Super Bowl LVI Preview: Storylines to Watch as the Rams Take On the Bengals

Super Bowl LVI A large billboard reads 'Super Bowl LVI' above the field of the Sofi Stadium

There’s a fun novelty to Super Bowl LVI: It will feature two teams that aren’t postseason regulars in the NFL. The Los Angeles Rams, the NFC’s representative, haven’t won a Super Bowl since 1999, when the franchise was based in St. Louis. The Cincinnati Bengals, the AFC’s rep, hadn’t won a playoff game since the 1990 season—until they rattled off three dramatic wins in a row to claim their spot in this year’s matchup. In a Tom Brady-dominated event that’s recently become a Patrick Mahomes-dominated event, the Rams and Bengals are new blood (even though L.A. played in this game, and lost to Brady, three years ago).



It’ll be exciting to watch some “new” teams battle it out in the NFL’s biggest event. The game, played at the Rams’ SoFi Stadium in Inglewood, kicks off at 6:30 p.m. (EST) on Sunday on NBC. The Rams are 4.5-point favorites, and a bunch of prop bets look interesting, too.

As kickoff approaches, three significant questions stand out. The team that can find good answers for them will be the one lifting the Lombardi Trophy on Sunday.

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1. Can the Bengals block the Rams—or find a workaround?

Football, smart people often say, is about blocking and tackling. The team that pushes its opponent around and brings ball-carriers to the ground is the team that wins. In this Super Bowl, there’s not much question that the Rams are the superior physical force.

That will be especially true when the Bengals have the ball. The Rams have the best defensive front in football, anchored by lineman Aaron Donald, who’s been the best player in football over the last five years or so. The four-time Defensive Player of the Year is equally dominant against the run and the pass, and the Rams have surrounded him with other talented players like tackle Greg Gaines and edge defenders Von Miller and Leonard Floyd. Thanks to that group, the Rams are No. 1 in the NFL in both Pass Rush and Run Block Win Rate, the ESPN stat that measures how often linemen beat their opponents at the snap.

The Bengals’ offensive line is, well, not as good. Cincinnati is 30th in Pass Block Win Rate and 10th in run-blocking. This season, the team’s main offensive asset has been quarterback Joe Burrow making downfield magic with receivers Ja’Marr Chase, Tee Higgins, and Tyler Boyd. Burrow and company have done that despite a shoddy offensive line, and that line now has to contend with the scariest opponent in the league.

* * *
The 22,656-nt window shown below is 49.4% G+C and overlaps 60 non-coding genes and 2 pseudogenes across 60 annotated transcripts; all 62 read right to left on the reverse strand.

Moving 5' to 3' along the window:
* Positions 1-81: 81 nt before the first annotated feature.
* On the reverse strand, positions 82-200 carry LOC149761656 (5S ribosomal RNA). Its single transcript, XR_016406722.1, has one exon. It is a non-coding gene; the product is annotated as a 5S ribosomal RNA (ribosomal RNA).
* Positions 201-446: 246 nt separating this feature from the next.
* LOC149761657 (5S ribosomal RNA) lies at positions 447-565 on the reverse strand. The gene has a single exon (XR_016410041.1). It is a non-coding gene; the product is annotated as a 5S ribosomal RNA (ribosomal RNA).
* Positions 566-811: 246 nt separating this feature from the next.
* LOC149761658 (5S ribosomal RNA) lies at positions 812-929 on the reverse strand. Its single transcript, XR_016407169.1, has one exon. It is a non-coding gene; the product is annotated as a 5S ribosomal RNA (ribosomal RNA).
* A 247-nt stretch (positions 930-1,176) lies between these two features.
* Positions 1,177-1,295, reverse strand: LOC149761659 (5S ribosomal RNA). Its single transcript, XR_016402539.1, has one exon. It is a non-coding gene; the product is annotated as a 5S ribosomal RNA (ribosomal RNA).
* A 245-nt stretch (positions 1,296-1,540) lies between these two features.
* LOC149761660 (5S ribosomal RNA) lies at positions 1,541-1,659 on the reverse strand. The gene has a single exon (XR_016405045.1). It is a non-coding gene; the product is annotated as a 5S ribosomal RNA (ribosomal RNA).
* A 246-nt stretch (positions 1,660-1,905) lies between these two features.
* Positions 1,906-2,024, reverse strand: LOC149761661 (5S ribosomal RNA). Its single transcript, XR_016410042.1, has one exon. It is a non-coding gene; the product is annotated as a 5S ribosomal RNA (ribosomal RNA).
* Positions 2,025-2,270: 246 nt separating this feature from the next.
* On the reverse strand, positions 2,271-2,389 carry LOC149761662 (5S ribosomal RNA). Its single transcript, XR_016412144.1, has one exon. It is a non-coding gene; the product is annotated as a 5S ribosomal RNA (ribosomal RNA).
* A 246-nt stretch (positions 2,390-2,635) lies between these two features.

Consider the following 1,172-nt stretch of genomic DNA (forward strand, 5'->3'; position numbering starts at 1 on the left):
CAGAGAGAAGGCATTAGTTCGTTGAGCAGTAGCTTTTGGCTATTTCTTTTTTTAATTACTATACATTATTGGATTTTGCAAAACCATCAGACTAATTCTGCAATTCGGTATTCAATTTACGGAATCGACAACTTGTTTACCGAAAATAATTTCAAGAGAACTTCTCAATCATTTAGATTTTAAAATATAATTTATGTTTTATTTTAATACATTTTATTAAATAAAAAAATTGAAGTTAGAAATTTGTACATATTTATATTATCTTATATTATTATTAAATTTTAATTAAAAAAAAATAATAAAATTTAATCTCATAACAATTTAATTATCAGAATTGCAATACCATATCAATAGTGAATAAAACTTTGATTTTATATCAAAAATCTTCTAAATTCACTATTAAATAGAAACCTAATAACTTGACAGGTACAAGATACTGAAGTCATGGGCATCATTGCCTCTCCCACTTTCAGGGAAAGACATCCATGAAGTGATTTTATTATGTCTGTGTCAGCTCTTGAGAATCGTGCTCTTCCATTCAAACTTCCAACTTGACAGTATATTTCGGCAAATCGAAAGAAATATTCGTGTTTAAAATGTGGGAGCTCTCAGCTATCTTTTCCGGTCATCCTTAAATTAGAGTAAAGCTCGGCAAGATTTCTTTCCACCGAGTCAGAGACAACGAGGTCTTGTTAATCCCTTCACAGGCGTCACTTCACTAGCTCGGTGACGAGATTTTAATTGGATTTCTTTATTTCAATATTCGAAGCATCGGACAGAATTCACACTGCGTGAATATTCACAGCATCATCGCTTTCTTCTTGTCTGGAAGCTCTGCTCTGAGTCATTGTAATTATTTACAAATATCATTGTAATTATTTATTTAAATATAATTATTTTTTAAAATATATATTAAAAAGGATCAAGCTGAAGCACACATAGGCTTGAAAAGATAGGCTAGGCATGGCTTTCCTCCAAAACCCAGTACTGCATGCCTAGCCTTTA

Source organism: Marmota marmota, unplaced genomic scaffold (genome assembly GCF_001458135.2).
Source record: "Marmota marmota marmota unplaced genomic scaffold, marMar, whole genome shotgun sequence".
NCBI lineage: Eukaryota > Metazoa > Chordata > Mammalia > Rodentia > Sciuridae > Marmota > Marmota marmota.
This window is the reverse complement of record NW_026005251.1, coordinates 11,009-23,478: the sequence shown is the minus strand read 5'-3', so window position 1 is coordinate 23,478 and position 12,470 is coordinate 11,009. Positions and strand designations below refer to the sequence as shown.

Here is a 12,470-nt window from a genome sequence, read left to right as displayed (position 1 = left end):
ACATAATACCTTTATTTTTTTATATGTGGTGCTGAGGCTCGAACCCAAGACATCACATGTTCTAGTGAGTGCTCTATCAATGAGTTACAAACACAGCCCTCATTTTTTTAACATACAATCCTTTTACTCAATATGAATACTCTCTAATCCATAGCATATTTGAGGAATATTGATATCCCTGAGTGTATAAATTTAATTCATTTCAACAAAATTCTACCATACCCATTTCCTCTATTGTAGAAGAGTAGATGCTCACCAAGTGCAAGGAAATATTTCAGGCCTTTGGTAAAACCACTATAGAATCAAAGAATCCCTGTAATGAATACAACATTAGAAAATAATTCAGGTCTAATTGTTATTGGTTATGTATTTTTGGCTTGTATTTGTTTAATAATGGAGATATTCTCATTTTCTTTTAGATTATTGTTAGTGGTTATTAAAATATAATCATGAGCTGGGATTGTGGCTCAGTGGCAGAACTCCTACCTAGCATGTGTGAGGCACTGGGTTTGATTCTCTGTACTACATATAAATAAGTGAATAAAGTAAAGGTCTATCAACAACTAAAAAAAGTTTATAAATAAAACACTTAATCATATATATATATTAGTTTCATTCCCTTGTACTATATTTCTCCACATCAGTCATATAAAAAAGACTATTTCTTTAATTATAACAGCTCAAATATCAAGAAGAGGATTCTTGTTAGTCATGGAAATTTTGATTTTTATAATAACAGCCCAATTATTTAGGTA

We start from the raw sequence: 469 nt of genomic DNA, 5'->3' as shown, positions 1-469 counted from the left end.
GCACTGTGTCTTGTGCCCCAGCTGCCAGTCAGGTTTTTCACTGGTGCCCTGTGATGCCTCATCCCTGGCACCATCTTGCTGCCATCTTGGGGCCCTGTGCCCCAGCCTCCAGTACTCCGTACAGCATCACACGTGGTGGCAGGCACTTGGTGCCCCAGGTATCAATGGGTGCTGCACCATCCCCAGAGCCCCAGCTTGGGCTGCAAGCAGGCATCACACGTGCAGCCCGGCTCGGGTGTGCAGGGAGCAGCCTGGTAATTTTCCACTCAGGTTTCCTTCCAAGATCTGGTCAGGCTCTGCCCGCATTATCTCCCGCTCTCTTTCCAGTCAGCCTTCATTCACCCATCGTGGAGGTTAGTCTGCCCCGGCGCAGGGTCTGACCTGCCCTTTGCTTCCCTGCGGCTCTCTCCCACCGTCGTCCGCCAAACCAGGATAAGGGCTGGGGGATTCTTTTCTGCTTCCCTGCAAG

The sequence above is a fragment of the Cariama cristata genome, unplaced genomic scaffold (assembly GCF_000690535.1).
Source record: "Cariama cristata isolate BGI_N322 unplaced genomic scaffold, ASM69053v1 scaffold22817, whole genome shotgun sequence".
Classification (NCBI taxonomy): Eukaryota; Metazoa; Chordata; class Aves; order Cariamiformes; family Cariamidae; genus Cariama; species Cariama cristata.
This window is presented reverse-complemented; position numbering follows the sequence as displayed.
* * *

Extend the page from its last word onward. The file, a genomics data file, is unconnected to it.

Burrow got sacked nine times in the divisional round against the Tennessee Titans, tying a playoff record, and the Bengals won anyway. There’s a good chance he’ll be running for his life against the Rams. The Bengals’ chances on offense will come down to whether he can make plays under heavy duress, or if Cincinnati can find ways to get receivers open in time for Burrow to get the ball out of his hands fast.

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2. Will the Rams’ worry about “balance” on offense or just let it rip?

Rams coach Sean McVay loves his running game. The entire foundation of McVay’s offense is an outside zone run scheme in which offensive linemen move in unison in one direction and try to create cutback lanes for the running back. The Rams have become a more pass-oriented offense this year, and with good reason: They made an offseason trade for quarterback Matthew Stafford, they watched receiver Cooper Kupp morph into a superstar, and they picked up Odell Beckham Jr. for the season’s home stretch. They also have an excellent pass-blocking offensive line led by an ageless wonder, 40-year-old left tackle Andrew Whitworth.

The Rams’ run game has not been effective this year. The offense’s 4-yard average per carry was 25th in the league in the regular season, and it has been much worse in the team’s three playoff wins. After a 2.4-yard average against the Tampa Bay Buccaneers in the divisional round, McVay moved away from the run (somewhat) in the NFC Championship against the San Francisco 49ers. Running back Cam Akers is a great story: He returned from a torn ACL less than six months after the injury. But he hasn’t returned to full effectiveness in the playoffs. His combined per-carry average since his injury has hovered at just 3.7 yards.

The time seems right for McVay and offensive coordinator Kevin O’Connell (who’ll be named the Minnesota Vikings’ head coach after the game) to stick with what works and let Stafford do the heavy lifting.

3. How important will the kickers be?

If the answer is “very,” that’s good news for Cincinnati.

Bengals rookie kicker Evan McPherson has been a crucial piece of the franchise’s playoff puzzle. He’s 12-for-12 on field goals overall, 3-for-3 from beyond 50 yards, and has made pressure-packed game-winners in each of the last two playoff games. Coach Zac Taylor relies on him often and from long distances, and McPherson’s reliability has been essential to the team’s success.

Rams kicker Matt Gay is solid, but he’s hiccuped a few times in the playoffs, a period in which he’s 7-for-9 overall and missed his lone try from beyond 50 yards. Gay has less reliable range than McPherson and came up short on a 47-yarder in the divisional round against Tampa Bay.

McPherson and Gay have both received a ton of work this postseason. (No other kicker made more than six attempts in the playoffs.) The Bengals probably feel a bit better about McPherson than the Rams do about Gay. Given the strong possibility that the score will be close, either one of them could have a major influence in determining the outcome of this Super Bowl.

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